Many European countries have started lifting travel restrictions – but different rules may apply depending on where you’re travelling from.
Sweden’s foreign ministry currently advises against all non-essential travel to anywhere in the world. This is linked to travel restrictions and the fast-changing global situation which could leave travellers stranded rather than the risks posed directly by the coronavirus.
The recommendation is currently in place until June 30th for ten EU countries, July 15th for the remaining EU/EEA countries, and August 31st for countries outside the bloc.
It isn’t legally binding, so it’s still possible for individuals to travel. However, when the foreign ministry advises against travel, this also has an impact on things like travel insurance validity, so people who take a non-essential trip against the advice and find themselves stranded or in need of assistance may end up heavily out of pocket.
Alongside that advice from the Swedish government, here are some of the rules in place across Europe.
Austria extended its entry policy on June 16th, where borders opened to a total of 31 countries without any need for quarantine. Sweden is not on that list, and along with travellers from Portugal, Spain and the UK, visitors to Austria from Sweden will either need to show a negative coronavirus test result or otherwise quarantine for 14 days on arrival. If a test is done during quarantine and its negative, quarantine can be ended early.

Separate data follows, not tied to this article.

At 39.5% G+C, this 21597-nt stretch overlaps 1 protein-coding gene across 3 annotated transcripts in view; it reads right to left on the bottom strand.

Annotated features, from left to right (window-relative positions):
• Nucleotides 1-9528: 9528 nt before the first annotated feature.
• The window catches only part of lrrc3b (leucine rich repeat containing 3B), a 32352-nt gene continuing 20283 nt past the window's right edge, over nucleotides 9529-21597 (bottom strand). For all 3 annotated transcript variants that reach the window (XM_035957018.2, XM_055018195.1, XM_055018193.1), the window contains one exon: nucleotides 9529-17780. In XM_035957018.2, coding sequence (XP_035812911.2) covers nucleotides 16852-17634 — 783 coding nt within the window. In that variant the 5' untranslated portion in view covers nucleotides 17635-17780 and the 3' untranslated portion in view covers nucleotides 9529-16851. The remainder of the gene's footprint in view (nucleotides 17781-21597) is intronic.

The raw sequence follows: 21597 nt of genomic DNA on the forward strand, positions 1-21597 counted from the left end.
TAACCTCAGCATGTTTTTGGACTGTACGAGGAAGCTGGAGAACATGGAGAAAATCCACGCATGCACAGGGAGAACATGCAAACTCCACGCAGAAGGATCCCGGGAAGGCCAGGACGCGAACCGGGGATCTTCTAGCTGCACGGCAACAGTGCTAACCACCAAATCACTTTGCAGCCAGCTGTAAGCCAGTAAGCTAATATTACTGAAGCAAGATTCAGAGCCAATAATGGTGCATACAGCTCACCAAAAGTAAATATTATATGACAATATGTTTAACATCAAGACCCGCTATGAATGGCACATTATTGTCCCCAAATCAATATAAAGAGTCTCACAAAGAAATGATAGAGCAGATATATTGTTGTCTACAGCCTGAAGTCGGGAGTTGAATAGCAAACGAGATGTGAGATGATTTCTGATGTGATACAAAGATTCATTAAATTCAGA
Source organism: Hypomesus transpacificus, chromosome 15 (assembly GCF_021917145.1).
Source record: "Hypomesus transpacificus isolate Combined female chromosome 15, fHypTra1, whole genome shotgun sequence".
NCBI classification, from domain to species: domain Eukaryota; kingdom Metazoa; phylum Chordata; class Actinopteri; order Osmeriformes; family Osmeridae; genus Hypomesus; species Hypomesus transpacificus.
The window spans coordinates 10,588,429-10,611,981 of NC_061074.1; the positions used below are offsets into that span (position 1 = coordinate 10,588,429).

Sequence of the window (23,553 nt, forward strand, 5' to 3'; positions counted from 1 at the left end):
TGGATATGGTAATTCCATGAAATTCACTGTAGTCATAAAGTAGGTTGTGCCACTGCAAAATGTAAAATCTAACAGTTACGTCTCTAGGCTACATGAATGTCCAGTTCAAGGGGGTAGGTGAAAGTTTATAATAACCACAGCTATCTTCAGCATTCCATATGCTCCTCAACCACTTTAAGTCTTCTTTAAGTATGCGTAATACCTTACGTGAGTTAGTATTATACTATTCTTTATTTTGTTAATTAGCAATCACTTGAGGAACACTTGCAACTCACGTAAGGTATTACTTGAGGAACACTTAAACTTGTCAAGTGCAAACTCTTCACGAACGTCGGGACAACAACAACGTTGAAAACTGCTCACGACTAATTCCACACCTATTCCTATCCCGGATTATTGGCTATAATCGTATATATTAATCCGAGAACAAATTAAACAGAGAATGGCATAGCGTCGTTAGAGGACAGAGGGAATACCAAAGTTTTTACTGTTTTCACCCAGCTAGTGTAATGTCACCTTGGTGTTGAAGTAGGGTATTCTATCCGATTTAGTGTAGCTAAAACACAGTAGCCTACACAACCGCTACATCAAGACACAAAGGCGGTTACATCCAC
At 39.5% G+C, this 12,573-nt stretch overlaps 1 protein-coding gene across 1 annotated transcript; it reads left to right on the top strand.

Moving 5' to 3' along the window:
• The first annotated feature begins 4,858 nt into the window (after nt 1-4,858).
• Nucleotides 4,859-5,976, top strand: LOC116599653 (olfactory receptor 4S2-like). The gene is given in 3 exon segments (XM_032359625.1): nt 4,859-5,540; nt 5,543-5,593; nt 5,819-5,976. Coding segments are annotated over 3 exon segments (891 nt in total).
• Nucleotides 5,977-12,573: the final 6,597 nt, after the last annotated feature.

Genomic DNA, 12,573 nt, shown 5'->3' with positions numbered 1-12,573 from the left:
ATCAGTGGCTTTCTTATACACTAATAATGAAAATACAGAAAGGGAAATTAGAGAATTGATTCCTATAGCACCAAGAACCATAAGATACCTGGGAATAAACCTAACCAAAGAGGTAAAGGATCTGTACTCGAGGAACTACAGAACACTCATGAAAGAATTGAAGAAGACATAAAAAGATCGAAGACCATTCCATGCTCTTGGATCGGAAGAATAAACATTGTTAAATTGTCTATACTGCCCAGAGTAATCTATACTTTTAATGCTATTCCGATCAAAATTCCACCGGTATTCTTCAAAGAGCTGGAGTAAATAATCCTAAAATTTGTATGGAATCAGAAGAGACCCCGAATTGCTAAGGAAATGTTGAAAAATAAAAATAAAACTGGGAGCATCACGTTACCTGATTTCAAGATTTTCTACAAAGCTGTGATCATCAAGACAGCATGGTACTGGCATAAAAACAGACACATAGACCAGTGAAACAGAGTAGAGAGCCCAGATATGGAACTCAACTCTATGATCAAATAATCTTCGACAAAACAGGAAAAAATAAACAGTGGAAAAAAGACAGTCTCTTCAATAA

Read more about the situation from Austria’s Ministry of Agriculture, Regions and Tourism.
Belgium dropped its entry restrictions for travellers from EU countries, including Sweden on June 15th.
Bulgaria opened its borders to tourists from several countries including EU countries on June 15th, but travellers Sweden, Portugal and the UK must quarantine for 14 days on arrival.
Croatia opened its borders to tourists from EU countries, but Sweden is not one of the countries from where travel is allowed restriction-free. Instead, tourists from Sweden must show they have a reason for travel — proof of booked accommodation is accepted at the time of publication.
Read more about the situation from the Croatian tourist board.
Cyprus has categorised countries into A, B and C according to their epidemiological situation. At the moment, the 35 countries in categories A and B are allowed to travel into Cyprus, as long as passengers complete a flight pass form before travel. Sweden is not at the time of writing listed in either category. These lists are to be updated weekly.
Read more about the situation from the Cyprus tourist board.
The Czech Republic has created three groups based on the current level of infection. At the time of writing, Sweden is in the top risk group (check the latest information here), which means that people who have a special reason to travel or are Czech residents have to show a health certificate to be allowed into the country. It’s not possible to travel to the Czech Republic for tourism from Sweden.